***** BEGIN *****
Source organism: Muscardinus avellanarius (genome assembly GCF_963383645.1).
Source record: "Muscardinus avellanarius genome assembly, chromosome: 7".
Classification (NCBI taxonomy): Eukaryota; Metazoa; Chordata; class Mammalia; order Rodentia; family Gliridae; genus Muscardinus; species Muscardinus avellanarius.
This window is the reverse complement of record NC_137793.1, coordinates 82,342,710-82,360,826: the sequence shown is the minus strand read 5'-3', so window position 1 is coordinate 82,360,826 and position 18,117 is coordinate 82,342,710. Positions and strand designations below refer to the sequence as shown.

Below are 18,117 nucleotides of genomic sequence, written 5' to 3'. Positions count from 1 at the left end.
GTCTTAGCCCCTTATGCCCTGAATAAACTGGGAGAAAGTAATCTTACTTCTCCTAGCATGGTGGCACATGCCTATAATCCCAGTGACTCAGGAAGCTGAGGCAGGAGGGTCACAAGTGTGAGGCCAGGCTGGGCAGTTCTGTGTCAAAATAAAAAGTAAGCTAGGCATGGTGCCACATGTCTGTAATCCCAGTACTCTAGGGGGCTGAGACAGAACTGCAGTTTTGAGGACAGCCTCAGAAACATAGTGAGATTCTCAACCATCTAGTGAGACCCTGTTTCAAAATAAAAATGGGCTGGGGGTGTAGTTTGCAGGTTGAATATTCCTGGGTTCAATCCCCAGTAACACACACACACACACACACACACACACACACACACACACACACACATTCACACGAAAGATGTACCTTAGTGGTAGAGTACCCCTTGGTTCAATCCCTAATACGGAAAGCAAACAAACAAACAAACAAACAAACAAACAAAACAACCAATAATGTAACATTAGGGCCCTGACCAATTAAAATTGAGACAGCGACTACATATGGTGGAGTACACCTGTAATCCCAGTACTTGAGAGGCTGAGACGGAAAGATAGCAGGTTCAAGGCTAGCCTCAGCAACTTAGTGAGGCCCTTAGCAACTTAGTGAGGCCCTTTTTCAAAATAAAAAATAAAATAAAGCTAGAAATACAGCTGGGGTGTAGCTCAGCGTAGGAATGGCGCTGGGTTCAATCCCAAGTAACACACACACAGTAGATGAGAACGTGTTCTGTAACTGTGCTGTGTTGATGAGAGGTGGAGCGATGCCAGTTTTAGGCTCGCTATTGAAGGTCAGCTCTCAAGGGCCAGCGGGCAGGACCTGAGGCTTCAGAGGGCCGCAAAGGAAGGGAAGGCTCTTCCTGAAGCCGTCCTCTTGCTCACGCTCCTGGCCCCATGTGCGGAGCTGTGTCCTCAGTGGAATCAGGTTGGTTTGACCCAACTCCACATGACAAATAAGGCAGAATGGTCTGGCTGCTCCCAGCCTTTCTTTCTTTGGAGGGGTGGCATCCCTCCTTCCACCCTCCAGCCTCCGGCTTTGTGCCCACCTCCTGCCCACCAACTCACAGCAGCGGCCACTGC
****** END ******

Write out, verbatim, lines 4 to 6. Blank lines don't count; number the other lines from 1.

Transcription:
This window is the reverse complement of record NC_137793.1, coordinates 82,342,710-82,360,826: the sequence shown is the minus strand read 5'-3', so window position 1 is coordinate 82,360,826 and position 18,117 is coordinate 82,342,710. Positions and strand designations below refer to the sequence as shown.

Below are 18,117 nucleotides of genomic sequence, written 5' to 3'. Positions count from 1 at the left end.
GTCTTAGCCCCTTATGCCCTGAATAAACTGGGAGAAAGTAATCTTACTTCTCCTAGCATGGTGGCACATGCCTATAATCCCAGTGACTCAGGAAGCTGAGGCAGGAGGGTCACAAGTGTGAGGCCAGGCTGGGCAGTTCTGTGTCAAAATAAAAAGTAAGCTAGGCATGGTGCCACATGTCTGTAATCCCAGTACTCTAGGGGGCTGAGACAGAACTGCAGTTTTGAGGACAGCCTCAGAAACATAGTGAGATTCTCAACCATCTAGTGAGACCCTGTTTCAAAATAAAAATGGGCTGGGGGTGTAGTTTGCAGGTTGAATATTCCTGGGTTCAATCCCCAGTAACACACACACACACACACACACACACACACACACACACACACACACATTCACACGAAAGATGTACCTTAGTGGTAGAGTACCCCTTGGTTCAATCCCTAATACGGAAAGCAAACAAACAAACAAACAAACAAACAAACAAAACAACCAATAATGTAACATTAGGGCCCTGACCAATTAAAATTGAGACAGCGACTACATATGGTGGAGTACACCTGTAATCCCAGTACTTGAGAGGCTGAGACGGAAAGATAGCAGGTTCAAGGCTAGCCTCAGCAACTTAGTGAGGCCCTTAGCAACTTAGTGAGGCCCTTTTTCAAAATAAAAAATAAAATAAAGCTAGAAATACAGCTGGGGTGTAGCTCAGCGTAGGAATGGCGCTGGGTTCAATCCCAAGTAACACACACACAGTAGATGAGAACGTGTTCTGTAACTGTGCTGTGTTGATGAGAGGTGGAGCGATGCCAGTTTTAGGCTCGCTATTGAAGGTCAGCTCTCAAGGGCCAGCGGGCAGGACCTGAGGCTTCAGAGGGCCGCAAAGGAAGGGAAGGCTCTTCCTGAAGCCGTCCTCTTGCTCACGCTCCTGGCCCCATGTGCGGAGCTGTGTCCTCAGTGGAATCAGGTTGGTTTGACCCAACTCCACATGACAAATAAGGCAGAATGGTCTGGCTGCTCCCAGCCTTTCTTTCTTTGGAGGGGTGGCATCCCTCCTTCCACCCTCCAGCCTCCGGCTTTGTGCCCACCTCCTGCCCACCAACTCACAGCAGCGGCCACTGC